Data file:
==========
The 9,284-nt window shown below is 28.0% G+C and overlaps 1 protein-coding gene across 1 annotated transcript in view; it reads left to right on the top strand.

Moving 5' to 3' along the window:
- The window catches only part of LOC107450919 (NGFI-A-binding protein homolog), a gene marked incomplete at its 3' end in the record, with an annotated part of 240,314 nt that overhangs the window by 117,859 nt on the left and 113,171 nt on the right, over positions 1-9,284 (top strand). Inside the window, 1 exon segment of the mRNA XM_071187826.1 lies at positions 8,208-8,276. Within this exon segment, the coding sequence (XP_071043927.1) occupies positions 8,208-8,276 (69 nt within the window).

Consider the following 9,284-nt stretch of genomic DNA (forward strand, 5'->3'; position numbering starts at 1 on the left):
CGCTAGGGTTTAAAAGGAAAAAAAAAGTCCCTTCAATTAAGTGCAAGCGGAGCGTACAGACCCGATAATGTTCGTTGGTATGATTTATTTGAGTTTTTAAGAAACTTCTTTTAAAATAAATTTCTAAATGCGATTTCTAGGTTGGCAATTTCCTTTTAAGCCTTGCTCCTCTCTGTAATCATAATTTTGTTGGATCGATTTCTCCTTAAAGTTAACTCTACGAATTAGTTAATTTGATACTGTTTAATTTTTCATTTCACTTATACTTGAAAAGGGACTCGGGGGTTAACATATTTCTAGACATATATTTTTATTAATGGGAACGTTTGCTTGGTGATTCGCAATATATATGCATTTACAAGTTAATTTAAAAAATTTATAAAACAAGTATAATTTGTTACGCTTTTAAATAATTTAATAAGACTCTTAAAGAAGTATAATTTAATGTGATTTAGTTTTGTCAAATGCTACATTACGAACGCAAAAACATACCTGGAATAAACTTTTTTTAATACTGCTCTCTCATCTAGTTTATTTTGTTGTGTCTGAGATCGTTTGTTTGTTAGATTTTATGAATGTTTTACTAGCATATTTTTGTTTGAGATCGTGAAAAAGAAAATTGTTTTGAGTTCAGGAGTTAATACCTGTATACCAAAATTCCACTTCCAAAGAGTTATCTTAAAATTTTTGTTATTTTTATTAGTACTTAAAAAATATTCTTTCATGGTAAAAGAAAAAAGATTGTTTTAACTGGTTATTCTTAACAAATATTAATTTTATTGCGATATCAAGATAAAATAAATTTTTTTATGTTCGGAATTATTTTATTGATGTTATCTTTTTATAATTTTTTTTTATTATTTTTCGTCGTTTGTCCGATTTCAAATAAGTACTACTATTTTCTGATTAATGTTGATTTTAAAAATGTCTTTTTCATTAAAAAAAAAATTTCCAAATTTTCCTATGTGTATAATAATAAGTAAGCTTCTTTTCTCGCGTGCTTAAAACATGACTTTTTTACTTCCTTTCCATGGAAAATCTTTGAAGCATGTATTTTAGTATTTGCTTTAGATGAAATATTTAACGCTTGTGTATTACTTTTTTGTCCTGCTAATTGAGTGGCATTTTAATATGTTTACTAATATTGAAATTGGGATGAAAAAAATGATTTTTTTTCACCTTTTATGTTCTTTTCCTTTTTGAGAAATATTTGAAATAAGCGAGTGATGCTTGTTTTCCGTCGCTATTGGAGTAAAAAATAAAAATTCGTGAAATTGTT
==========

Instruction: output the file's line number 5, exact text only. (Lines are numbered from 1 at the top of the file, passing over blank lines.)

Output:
CGCTAGGGTTTAAAAGGAAAAAAAAAGTCCCTTCAATTAAGTGCAAGCGGAGCGTACAGACCCGATAATGTTCGTTGGTATGATTTATTTGAGTTTTTAAGAAACTTCTTTTAAAATAAATTTCTAAATGCGATTTCTAGGTTGGCAATTTCCTTTTAAGCCTTGCTCCTCTCTGTAATCATAATTTTGTTGGATCGATTTCTCCTTAAAGTTAACTCTACGAATTAGTTAATTTGATACTGTTTAATTTTTCATTTCACTTATACTTGAAAAGGGACTCGGGGGTTAACATATTTCTAGACATATATTTTTATTAATGGGAACGTTTGCTTGGTGATTCGCAATATATATGCATTTACAAGTTAATTTAAAAAATTTATAAAACAAGTATAATTTGTTACGCTTTTAAATAATTTAATAAGACTCTTAAAGAAGTATAATTTAATGTGATTTAGTTTTGTCAAATGCTACATTACGAACGCAAAAACATACCTGGAATAAACTTTTTTTAATACTGCTCTCTCATCTAGTTTATTTTGTTGTGTCTGAGATCGTTTGTTTGTTAGATTTTATGAATGTTTTACTAGCATATTTTTGTTTGAGATCGTGAAAAAGAAAATTGTTTTGAGTTCAGGAGTTAATACCTGTATACCAAAATTCCACTTCCAAAGAGTTATCTTAAAATTTTTGTTATTTTTATTAGTACTTAAAAAATATTCTTTCATGGTAAAAGAAAAAAGATTGTTTTAACTGGTTATTCTTAACAAATATTAATTTTATTGCGATATCAAGATAAAATAAATTTTTTTATGTTCGGAATTATTTTATTGATGTTATCTTTTTATAATTTTTTTTTATTATTTTTCGTCGTTTGTCCGATTTCAAATAAGTACTACTATTTTCTGATTAATGTTGATTTTAAAAATGTCTTTTTCATTAAAAAAAAAATTTCCAAATTTTCCTATGTGTATAATAATAAGTAAGCTTCTTTTCTCGCGTGCTTAAAACATGACTTTTTTACTTCCTTTCCATGGAAAATCTTTGAAGCATGTATTTTAGTATTTGCTTTAGATGAAATATTTAACGCTTGTGTATTACTTTTTTGTCCTGCTAATTGAGTGGCATTTTAATATGTTTACTAATATTGAAATTGGGATGAAAAAAATGATTTTTTTTCACCTTTTATGTTCTTTTCCTTTTTGAGAAATATTTGAAATAAGCGAGTGATGCTTGTTTTCCGTCGCTATTGGAGTAAAAAATAAAAATTCGTGAAATTGTT